On Thu, Nov 07, 2013 at 11:37:38AM -0800, Junio C Hamano wrote:

> Junio C Hamano <gits...@pobox.com> writes:
> > Karsten Blees <karsten.bl...@gmail.com> writes:
> >
> >> Additionally, precedence of negated patterns is exactly as outlined in
> >> the DESCRIPTION section, we don't need to repeat this.
> >
> > Very good, thanks.
> >
> > Even though I have a suspicion that somebody else may be able to
> > come up with a better phrase that does not sound unnecessarily
> > strongly than "recursively and irrevocably", that somebody else is
> > not me, so I'll queue this as-is for now.
> Just in case somebody thinks about rephrasing, to me, these two
> words sound heavier than the information they actually convey, and
> that is why I said "unnecessarily strong".

I agree that it seems unnecessarily strong.  The word "irrevocable" to
me implies that it cannot ever be changed. But of course it is only
irrevocable for the particular run; you can always edit the .gitignore
file. :)

> The key thing in the behaviour when a directory is excluded is that
> it tells us to stop going into that directory, and there is no way
> to override it with another .gitignore file somewhere inside,
> because we are told not to even bother looking for it.  "Recursively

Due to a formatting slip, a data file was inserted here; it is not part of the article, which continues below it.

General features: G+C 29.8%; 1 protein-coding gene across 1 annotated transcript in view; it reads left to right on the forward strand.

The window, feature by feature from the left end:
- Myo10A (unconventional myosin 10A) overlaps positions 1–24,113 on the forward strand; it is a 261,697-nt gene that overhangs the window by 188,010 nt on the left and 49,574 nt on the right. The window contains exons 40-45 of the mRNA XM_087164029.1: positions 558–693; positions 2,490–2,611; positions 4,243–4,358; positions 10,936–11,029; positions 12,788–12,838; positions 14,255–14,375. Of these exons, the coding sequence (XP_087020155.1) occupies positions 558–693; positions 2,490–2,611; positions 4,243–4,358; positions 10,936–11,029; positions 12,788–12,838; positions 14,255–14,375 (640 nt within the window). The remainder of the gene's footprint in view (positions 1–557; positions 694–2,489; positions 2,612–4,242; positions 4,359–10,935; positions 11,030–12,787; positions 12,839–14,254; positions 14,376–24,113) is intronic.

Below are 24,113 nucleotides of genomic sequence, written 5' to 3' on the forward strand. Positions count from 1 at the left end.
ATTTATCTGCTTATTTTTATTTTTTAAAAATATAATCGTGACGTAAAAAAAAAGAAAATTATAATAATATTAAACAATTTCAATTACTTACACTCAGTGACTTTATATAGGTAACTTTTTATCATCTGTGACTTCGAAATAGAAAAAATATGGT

> and irrevocably" may be an accurate description of the end result,
> but that sounds more like a rule without a "because"; to a reader
> (me), it lacks the "aha, of course" that comes from understanding
> why.

I think it is more than just "we do not descend and so do not read the
.gitignore file". I thought the previous discussion on this topic showed
that you cannot do:

  $ cat .gitignore

to see foo/bar.

> >>   - An optional prefix "`!`" which negates the pattern; any
> >>     matching file excluded by a previous pattern will become
> >> -   included again.  If a negated pattern matches, this will
> >> -   override lower precedence patterns sources.
> >> +   included again. It is not possible to re-include a file if a parent
> >> +   directory of that file is excluded (i.e. excluding a directory
> >> +   will recursively and irrevocably exclude the entire content).
> >>     Put a backslash ("`\`") in front of the first "`!`" for patterns
> >>     that begin with a literal "`!`", for example, "`\!important!.txt`".

How about:

  It is not possible to re-include a file if a parent directory of that
  file is excluded. Once git considers a directory excluded, it does not
  descend into the directory to consider its contents further.

> >> +Example to exclude everything except a specific directory `foo/bar`
> >> +(note the `/*` - without the slash, the wildcard would also exclude
> >> +everything within `foo/bar`):
> >> +
> >> +--------------------------------------------------------------
> >> +    $ cat .gitignore
> >> +    # exclude everything except directory foo/bar
> >> +    /*
> >> +    !/foo
> >> +    /foo/*
> >> +    !/foo/bar
> >> +--------------------------------------------------------------

That looks good to me. The simplest example would be handling a
top-level directory (i.e., ignore all except `/foo`). That is a subset
of what's happening above, and I think showing the general case is good.
I'd worry slightly that a non-astute reader might not figure out how to
simplify down to the top-level case, and we should have two examples. I
may just be overly pessimistic, though.

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